Sangita Patel is Streets of Toronto’s new advice columnist and was previously an entertainment reporter with ET Canada. She lives in Toronto with her husband and two daughters.
Dear Sangita: My New Year’s resolution is to break up with my awful boyfriend and start dating his best friend! His best friend is just a much better fit for me. Neither of us have acted on it, but I want to. How do I do this without breaking up their friendship? — Betting on the better boyfriend
Dear Betting: There’s no getting around breaking up the friendship, especially if they’re best friends. But you need to take the time to figure out whether you really have feelings for him. Since they’re best friends, there’s a chance they have some similarities. It sounds like you’re not in a good place with your boyfriend, and you’re finding solace in the friend, who is the nice guy in the friendship.
I think you need to break up with your boyfriend and assess the situation. If you do date the best friend, you will be the one breaking up that friendship. However, if it’s the best friend who says he wants to be with you and it’s mutual, then he’ll break up that friendship and he’ll step away from him. And then you’ll be able to start your own lives.
I’ve seen this happen before. A friend of mine was dating this guy, and it looked like it was very serious. But they hung out with this third person, who was a friend. The boyfriend left my friend and ended up dating the other woman. And they are now married with two kids, and they’re completely vibing. So of course, it could happen. But you have to handle it very carefully, because you’re going to look like the bad guy.
With the example of my friend, she and the other woman don’t talk at all anymore. But clearly the woman is happy with the consequences. For me, it would be difficult. I would have so much remorse over breaking up a friendship. But maybe that person is right for you.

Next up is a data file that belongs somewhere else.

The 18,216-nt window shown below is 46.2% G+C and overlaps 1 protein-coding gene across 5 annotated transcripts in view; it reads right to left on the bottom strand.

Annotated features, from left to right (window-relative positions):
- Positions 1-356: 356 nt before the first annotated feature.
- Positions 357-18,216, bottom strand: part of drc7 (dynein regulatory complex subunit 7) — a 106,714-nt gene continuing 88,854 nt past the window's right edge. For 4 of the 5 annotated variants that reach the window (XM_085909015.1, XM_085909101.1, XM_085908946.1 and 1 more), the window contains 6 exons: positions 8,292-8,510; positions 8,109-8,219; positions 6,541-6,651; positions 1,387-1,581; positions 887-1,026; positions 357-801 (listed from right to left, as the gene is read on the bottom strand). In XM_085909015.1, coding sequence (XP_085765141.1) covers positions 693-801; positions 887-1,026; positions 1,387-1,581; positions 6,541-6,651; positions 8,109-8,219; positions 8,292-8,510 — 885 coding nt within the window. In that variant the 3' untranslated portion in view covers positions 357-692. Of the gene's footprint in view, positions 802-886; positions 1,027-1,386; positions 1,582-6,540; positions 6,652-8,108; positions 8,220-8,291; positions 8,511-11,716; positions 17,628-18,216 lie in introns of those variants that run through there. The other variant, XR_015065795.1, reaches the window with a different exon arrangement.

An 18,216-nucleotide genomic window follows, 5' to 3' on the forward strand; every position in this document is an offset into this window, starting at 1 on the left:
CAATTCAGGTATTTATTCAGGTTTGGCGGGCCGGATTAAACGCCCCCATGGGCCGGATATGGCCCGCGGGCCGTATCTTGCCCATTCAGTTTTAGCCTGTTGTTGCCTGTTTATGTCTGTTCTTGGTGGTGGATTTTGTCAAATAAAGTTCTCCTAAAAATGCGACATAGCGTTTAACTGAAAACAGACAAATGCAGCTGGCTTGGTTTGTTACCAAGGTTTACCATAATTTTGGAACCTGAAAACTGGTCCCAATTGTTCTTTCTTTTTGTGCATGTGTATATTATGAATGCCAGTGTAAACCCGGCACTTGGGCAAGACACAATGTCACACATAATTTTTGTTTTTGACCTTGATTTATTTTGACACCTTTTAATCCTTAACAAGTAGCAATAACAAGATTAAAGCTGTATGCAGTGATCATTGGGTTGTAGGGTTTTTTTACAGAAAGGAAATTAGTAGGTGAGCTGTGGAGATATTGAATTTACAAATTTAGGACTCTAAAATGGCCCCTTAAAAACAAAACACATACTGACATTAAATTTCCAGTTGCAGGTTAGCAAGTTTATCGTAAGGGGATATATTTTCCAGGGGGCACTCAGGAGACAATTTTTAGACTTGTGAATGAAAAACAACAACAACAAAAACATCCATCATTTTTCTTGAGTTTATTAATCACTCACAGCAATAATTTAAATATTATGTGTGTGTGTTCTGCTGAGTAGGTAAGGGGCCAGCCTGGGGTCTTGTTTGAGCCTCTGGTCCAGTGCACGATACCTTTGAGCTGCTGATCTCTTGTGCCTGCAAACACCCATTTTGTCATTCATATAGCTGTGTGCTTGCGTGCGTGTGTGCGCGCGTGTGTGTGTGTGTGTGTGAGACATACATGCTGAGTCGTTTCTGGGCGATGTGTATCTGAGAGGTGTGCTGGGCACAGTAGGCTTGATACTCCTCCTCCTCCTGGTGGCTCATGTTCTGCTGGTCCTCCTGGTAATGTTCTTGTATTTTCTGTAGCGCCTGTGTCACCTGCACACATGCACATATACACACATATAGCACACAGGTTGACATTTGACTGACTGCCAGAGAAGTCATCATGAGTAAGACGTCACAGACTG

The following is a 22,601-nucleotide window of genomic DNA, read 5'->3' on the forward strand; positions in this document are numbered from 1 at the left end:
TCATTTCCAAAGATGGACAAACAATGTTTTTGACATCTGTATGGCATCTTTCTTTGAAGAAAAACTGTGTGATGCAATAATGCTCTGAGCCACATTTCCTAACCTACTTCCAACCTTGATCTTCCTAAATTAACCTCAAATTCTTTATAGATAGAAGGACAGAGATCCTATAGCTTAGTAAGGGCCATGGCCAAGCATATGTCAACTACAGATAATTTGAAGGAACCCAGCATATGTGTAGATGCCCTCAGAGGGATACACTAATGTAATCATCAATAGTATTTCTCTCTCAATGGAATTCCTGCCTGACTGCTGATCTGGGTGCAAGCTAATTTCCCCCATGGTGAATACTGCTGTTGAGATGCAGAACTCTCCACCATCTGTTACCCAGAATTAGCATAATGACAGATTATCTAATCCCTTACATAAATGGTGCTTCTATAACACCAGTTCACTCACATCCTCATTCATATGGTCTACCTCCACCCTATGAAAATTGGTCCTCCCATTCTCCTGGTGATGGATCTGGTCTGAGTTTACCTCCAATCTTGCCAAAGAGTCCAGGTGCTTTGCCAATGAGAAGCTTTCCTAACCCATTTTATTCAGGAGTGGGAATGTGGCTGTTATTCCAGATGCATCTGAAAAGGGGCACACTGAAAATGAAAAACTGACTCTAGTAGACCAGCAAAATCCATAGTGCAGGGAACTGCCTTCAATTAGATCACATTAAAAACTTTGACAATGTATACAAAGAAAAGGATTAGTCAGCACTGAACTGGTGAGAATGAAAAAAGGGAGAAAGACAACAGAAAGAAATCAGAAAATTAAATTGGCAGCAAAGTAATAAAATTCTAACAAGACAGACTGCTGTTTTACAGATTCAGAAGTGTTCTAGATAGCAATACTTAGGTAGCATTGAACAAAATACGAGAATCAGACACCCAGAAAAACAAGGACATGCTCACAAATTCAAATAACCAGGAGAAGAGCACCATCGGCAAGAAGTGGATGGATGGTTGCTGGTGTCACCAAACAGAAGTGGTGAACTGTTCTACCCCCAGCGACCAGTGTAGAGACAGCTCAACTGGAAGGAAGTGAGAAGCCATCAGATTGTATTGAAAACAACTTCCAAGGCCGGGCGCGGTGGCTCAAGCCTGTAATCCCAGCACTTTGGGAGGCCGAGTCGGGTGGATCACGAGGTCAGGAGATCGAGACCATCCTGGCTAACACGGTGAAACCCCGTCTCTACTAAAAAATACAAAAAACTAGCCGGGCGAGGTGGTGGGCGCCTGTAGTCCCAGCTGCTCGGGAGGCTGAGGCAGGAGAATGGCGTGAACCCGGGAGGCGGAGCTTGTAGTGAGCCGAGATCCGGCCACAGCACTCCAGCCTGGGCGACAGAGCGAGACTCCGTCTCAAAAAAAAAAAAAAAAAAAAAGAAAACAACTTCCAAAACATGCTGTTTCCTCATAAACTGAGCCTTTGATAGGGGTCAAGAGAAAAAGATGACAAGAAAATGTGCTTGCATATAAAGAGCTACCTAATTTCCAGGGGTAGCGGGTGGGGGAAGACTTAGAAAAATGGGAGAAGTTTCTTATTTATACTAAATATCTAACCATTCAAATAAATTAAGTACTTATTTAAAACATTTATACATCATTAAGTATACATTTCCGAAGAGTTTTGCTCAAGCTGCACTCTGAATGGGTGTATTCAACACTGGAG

Dear Sangita: My son is having his first child, and I’m really excited, but my husband isn’t. I’ve always wanted grandchildren and would be happy to take care of them. I thought my husband would be too, but he’s said he doesn’t want anything to do with child care. What do I do? — Give in to grandparenting
Dear Give In: I think once the child comes, it’s a completely different experience for grandparents. Your husband is saying he’s done raising kids. But once you become a grandparent, your whole vision changes. I’ve never seen grandparents who want to step away from the grandchild, and they will do whatever they can to help — not the son, but to be there for the grandchild. The fact that he thinks it’s parenting — it’s not, it’s grandparenting! You don’t have the responsibilities, and you get to experience a lot of joy with this child. Your husband may be looking at it from a financial perspective, saying, “Hey, we’re supposed to be retiring, and I don’t want to parent.” I think he’ll change his tune once the child is here.
I don’t think you need to be bringing this up right now, though. You may be stepping too quickly — your son may not need your help with child care! Take it a step at a time and just wait for your son to come to you if he needs it. But enjoy being a grandparent! It’s the best time.
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